There was even an irrelevant but infamous kadigesta ninnu shout in Telugu– roughly translating to “I will teach you a lesson” that YSR had uttered to Chandra Babu. However, the fact remains, that no-one stood up, turned around , showed their backs to the stage or started clapping in the opposite direction - to demean the participants as it routinely happens in a few unfortunate fests that I have attended. The fact remains that a majority of the crowd lapped it up and had a hearty laugh.

The fashion show by Arnika was a bit of a show stopper. There was the ethnic round with the girls resplendent in their ethnic dress and the guys strutting their traditional wear. It was hard to not notice that two non – Indian couples also took part in the show, beaming in their sarees and kurthas. The tattoos - be it a well drawn swastika symbol on the arm or a complete back covering design on one of the male participants – all were in line with the dark theme of the fashion show. A few things that I still remember from the fashion show: Bhushan’s hat, Shantanu’s semi painted face and his robot like act, Atul strumming his guitar in the middle of the stage, the ‘Kaante’ Hindi movie act where a string of actors walk to the front of the stage at once – only this time, it was the ladies doing the act -all these added to the captivating experience. And who could forget that it was not the facial paint but the trade-mark gait and “slurp-slurp” act of Gangadhar that infused life into the villainous character of the infamous Joker. The lead girl couldn’t stop flaunting her cardboard wings –even after the show got over! My only regret is that Tejas should have been allowed to unmasked and reveal himself towards the end of the show, which he didn’t.

But it was the sand animation that stole everyone’s hearts. This was proven by the fact that it received four – I repeat – four standing ovations. A surge of patriotism rippled through the crowd when the Indian map was drawn impromptu, in sand. Be it the cute little toy train with "only Europeans" written on it or the more abstract figurine drawing of the Mahatma Gandhi himself – lean, clad in inexpensive dhoti and clutching a walking stick in one hand - the drawings brought new life to the story that Omkar narrated in a soothing voice. He ended the story by thanking GISO and calling it the ‘kalpataru’ – or the coconut tree symbolizing the ‘eternal giver’. Everything ended with a sumptuous dinner from Balaji Bhavan.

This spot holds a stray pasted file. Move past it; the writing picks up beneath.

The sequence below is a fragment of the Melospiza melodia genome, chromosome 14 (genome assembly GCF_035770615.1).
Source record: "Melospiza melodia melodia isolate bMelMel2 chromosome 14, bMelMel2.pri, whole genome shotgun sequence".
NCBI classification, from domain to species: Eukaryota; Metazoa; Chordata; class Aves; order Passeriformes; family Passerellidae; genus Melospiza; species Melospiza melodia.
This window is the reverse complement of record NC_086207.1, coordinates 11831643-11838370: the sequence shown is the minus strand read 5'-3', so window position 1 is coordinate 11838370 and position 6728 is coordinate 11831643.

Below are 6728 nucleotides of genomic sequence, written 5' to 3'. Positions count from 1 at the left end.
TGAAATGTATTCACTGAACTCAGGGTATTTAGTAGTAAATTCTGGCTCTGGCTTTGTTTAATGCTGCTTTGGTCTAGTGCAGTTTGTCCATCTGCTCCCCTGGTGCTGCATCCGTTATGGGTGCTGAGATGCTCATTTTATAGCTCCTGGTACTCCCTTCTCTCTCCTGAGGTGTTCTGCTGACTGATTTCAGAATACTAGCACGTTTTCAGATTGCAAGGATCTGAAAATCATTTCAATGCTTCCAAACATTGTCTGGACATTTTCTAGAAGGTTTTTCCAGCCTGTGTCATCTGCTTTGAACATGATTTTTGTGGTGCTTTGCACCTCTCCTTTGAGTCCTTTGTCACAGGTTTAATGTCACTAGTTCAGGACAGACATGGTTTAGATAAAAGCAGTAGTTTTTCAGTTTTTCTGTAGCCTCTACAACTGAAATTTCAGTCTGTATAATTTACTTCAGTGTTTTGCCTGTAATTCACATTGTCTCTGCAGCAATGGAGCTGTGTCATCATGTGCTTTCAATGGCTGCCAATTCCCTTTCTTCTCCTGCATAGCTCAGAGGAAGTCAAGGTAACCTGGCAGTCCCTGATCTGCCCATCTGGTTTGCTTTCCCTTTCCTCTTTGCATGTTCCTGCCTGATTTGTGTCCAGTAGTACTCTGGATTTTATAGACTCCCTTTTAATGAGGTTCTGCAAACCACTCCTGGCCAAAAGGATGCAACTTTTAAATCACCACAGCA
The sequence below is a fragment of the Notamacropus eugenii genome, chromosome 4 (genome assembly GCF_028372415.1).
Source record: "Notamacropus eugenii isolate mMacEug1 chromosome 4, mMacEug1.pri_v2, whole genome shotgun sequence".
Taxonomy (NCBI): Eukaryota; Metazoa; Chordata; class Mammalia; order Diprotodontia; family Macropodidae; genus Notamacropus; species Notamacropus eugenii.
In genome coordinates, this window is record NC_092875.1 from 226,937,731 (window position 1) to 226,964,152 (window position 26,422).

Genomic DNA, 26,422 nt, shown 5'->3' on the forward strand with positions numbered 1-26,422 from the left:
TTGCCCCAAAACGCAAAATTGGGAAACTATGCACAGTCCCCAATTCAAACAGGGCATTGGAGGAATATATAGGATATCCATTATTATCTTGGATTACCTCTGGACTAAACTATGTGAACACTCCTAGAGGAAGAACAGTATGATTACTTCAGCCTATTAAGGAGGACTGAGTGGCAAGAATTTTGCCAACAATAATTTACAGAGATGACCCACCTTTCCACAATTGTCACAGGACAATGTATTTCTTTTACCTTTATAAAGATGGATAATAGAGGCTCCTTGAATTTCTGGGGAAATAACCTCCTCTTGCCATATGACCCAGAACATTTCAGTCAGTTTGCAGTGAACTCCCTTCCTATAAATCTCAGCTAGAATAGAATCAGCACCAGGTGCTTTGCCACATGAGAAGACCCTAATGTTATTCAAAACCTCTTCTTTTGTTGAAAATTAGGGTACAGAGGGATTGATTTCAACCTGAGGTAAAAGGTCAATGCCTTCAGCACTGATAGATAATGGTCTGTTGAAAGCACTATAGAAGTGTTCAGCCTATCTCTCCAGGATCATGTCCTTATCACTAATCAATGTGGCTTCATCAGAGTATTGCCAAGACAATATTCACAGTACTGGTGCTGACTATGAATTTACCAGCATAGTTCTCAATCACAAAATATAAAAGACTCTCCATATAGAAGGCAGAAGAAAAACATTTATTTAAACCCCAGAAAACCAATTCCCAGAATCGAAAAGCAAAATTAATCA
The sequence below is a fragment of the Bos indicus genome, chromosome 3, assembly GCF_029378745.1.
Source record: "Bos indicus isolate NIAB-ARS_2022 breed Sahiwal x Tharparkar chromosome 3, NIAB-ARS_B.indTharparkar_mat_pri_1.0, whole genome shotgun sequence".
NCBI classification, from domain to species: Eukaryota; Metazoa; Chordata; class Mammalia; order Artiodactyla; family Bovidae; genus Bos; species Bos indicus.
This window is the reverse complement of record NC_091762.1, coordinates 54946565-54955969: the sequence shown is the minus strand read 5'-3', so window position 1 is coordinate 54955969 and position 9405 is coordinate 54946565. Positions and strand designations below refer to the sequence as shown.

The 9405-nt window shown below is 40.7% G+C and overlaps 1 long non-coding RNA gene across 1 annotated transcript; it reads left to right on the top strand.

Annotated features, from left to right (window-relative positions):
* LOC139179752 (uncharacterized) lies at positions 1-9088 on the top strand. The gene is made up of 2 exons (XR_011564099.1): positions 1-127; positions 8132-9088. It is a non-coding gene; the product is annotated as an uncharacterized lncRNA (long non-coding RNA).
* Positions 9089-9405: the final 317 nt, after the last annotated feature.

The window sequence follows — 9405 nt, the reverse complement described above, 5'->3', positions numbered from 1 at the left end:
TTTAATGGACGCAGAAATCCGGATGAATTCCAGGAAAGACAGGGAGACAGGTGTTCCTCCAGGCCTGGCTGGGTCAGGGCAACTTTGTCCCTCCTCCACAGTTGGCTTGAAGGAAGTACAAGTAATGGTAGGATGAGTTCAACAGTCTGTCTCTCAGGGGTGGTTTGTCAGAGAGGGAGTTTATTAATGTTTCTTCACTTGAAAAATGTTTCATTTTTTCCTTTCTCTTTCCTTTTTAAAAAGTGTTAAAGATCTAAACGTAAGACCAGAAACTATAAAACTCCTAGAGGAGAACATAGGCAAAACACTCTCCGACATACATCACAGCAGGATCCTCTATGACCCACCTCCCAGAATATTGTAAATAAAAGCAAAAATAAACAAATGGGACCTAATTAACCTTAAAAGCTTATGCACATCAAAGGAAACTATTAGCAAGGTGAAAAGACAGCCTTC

So did the whole three hour even unfold without any hick-ups? A day before the event only about 250 tickets had been sold. Minutes before the start of the fashion show, two participants realized that they had either lost or forgotten their costume at home. And , comparisons with the previous event – Maitri 2008 were inevitable. Whatever happened to post-event much awaited free for all dance party? It was held during Parichay. Last year too, it had been held all the way upto 11 pm in the night. I for one, distinctly remember that a few guys had pounced on poor Sarvanana (who was not yet the GISO President then ) during the post event jam session and had given him “birthday bumps”- even though it was not his birthday :D . Sarvananan had pushed me accidentally in the process, and I ended up completely drenched in the University Center’s underground fountain water!! We missed that fun this time. On a more serious note, a lot of guys did wait impatiently to show off-their amateur dance moves on the dance floor during the post-event jam session. It was only later that I became cognizant of the fact that committee had actually tried have one. The space for dance-floor, however, was not available at the University Center – as was the case last year. (The cougar den had been occupied for another event on the same night and this could have been the probable reason). In spite of all these difficulties, the fact remains that a record setting 514 tickets were sold as against the mere 400 plus sold the previous Maitri. This clearly indicates the new level of playing field that Maitri has forayed into!

As Mr Khator said, the chemistry between the lead comperes was commendable. A prize was given to the Anubhav cup winners – Team Ike team and also to the runners – up team. Navneeth, Prasahanth (Majithia) and Rahul were the extra helping hands at the ticket counter.

Hmmm - Aug 3rd “Friday night” - Maitri 2009 … Once again I recoil back in my cozy seat and say - What a night it was!!!

~Sandeep Bellure

Wednesday, April 1, 2009